PHJ: I don’t think it’s so much specific phrases, although there are some. For example, we want to turn children’s attention to the process, so we say things like, “How did (or could) you figure that out?” We want them to take up noticing as a normal thing to do, so we ask, “What are you noticing?” and say, “I notice that…”  We want to have them cross-check, so we regularly ask, “How could you check?”  We also want to encourage the engagement of multiple perspectives, so we say things like, “Are there any other ways to think about that? We also want to turn their attention to change and possibility, so we make sure that we point out where they are changing and when they can’t do something that they understand that we expect that this inability is a temporary state – they can’t do it yet.

SAS:  It seems easier to develop students’ agency as writers when they’ve been in a writing workshop in the past.  Do you have any tips for teachers, with regard to building students’ agency, when their students are engaged in a writing workshop for the first time?

PHJ:  Agency is developed by showing children that by acting, they can produce a desired effect.  So, in writing, it’s about showing them, even in their spoken language how the choice of a particular word, or topic, or detail, had an impact on you or their peers.

SAS:  So often we say “good girl” or “good boy,” as a way to praise children.  For teachers who are just beginning to work on the language they use when they teach, are there some phrases you can suggest in lieu of “good girl” or “good boy?”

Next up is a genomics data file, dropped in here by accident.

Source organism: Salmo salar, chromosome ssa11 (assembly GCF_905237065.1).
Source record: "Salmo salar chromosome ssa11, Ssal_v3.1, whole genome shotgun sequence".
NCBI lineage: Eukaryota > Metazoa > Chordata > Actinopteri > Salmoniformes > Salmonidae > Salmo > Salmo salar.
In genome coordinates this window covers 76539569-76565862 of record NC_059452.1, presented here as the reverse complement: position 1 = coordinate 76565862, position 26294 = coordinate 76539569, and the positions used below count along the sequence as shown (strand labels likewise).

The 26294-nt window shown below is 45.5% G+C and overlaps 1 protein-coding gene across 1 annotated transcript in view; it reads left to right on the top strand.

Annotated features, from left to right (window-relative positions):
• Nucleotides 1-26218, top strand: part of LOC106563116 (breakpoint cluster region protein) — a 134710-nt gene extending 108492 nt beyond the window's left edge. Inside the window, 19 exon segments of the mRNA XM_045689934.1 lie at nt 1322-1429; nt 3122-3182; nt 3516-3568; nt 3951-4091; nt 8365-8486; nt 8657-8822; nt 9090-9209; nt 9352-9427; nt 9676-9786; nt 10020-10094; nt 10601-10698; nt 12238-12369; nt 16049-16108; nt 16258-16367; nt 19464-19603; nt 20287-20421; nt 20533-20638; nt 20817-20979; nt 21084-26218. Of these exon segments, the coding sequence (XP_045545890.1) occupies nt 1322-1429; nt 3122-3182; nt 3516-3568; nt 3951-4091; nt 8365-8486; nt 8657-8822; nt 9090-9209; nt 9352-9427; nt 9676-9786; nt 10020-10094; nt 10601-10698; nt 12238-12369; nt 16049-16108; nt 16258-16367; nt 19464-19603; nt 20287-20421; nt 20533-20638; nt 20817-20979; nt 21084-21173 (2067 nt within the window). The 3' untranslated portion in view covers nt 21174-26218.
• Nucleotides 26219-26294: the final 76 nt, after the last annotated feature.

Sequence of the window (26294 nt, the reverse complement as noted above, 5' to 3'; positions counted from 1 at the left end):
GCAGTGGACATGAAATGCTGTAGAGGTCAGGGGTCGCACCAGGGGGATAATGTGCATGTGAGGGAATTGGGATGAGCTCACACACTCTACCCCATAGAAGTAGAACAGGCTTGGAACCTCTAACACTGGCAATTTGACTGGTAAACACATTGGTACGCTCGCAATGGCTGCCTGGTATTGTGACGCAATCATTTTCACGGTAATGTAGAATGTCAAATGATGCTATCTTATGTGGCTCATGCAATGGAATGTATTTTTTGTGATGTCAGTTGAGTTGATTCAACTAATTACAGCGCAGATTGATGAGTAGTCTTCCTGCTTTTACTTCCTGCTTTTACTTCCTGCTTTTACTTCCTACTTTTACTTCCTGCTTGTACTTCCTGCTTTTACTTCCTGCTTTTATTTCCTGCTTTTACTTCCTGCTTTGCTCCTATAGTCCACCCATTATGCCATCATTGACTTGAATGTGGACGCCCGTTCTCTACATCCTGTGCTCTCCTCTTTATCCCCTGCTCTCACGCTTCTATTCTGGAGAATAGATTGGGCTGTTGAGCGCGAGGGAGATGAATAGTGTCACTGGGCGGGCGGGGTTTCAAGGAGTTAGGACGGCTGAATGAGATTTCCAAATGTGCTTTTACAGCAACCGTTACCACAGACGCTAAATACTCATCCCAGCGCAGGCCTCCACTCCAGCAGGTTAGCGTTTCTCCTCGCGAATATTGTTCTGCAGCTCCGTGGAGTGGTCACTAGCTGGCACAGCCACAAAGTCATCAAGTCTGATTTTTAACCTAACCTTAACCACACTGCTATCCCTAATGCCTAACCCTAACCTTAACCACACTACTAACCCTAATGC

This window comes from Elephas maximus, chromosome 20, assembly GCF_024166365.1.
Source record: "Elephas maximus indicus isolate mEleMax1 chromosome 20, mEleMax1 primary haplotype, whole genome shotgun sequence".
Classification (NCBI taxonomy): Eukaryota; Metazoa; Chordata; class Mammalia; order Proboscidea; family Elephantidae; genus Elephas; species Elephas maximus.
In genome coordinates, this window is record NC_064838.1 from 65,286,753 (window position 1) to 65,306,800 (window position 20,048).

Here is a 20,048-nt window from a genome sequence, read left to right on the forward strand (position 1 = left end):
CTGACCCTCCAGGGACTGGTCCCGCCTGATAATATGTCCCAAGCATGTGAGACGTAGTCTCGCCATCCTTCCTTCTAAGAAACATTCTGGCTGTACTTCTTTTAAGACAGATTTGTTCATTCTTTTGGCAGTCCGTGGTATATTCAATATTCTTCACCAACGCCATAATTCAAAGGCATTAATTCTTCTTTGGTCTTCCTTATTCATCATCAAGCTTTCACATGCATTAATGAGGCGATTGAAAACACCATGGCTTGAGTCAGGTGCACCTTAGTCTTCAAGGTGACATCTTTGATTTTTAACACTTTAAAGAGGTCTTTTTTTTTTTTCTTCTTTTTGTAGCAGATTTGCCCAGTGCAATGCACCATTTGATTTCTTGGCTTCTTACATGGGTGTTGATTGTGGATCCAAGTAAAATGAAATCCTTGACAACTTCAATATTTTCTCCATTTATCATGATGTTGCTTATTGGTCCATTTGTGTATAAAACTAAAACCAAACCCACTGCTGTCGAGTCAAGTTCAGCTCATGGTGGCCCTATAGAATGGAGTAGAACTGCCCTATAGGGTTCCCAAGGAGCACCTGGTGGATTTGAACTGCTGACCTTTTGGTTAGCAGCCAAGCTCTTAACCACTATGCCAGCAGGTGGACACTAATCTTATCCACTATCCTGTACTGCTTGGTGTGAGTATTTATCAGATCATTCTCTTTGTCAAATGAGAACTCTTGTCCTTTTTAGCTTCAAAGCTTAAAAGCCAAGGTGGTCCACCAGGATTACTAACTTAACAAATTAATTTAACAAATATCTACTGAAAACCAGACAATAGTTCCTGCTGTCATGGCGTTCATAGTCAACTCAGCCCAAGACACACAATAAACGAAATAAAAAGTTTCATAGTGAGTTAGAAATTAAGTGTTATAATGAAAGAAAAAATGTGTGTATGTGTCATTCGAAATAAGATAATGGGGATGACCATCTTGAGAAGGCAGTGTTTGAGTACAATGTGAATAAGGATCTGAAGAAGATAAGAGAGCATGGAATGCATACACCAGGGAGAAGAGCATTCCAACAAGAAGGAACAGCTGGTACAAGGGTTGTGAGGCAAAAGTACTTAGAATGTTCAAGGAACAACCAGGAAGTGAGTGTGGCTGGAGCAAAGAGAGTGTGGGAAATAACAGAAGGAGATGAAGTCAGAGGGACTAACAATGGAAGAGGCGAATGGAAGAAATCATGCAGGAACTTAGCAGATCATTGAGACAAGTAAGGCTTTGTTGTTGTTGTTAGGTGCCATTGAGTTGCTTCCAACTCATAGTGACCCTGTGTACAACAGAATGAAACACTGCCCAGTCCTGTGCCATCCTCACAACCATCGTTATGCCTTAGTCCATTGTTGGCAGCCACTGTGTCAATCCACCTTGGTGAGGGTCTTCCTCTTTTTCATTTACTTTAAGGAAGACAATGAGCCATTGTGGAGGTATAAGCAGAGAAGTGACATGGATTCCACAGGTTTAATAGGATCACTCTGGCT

PHJ:  Instead of “Good boy” or “Good girl,” which have the effect of undermining children’s resilience, turn their attention to the process they used – “Look how you figured that out.”  Reduce judgment and turn attention to process.

SAS:  What are some identity statements teachers can use to help reluctant writers during the first weeks of school?  What about kids who refuse to write… how can teachers help those students build an identity as a writer by talking to them?

PHJ:  I suppose the first order of business would be to actively listen to what children have say and to remove judgment from your language, particularly judgment that suggests that performance reveals something about permanent qualities of the writer.  Another first order of business would be to make sure that interactions engaged the meaning and intentions of the writer.   I suppose the short answer would also include starting with oral stories, and other forms of representation (such as illustrations).  Beyond that, in order to avoid misinterpretation, my inclination would be to direct people to the writing of authors like Katie Wood Ray (depending on the age level).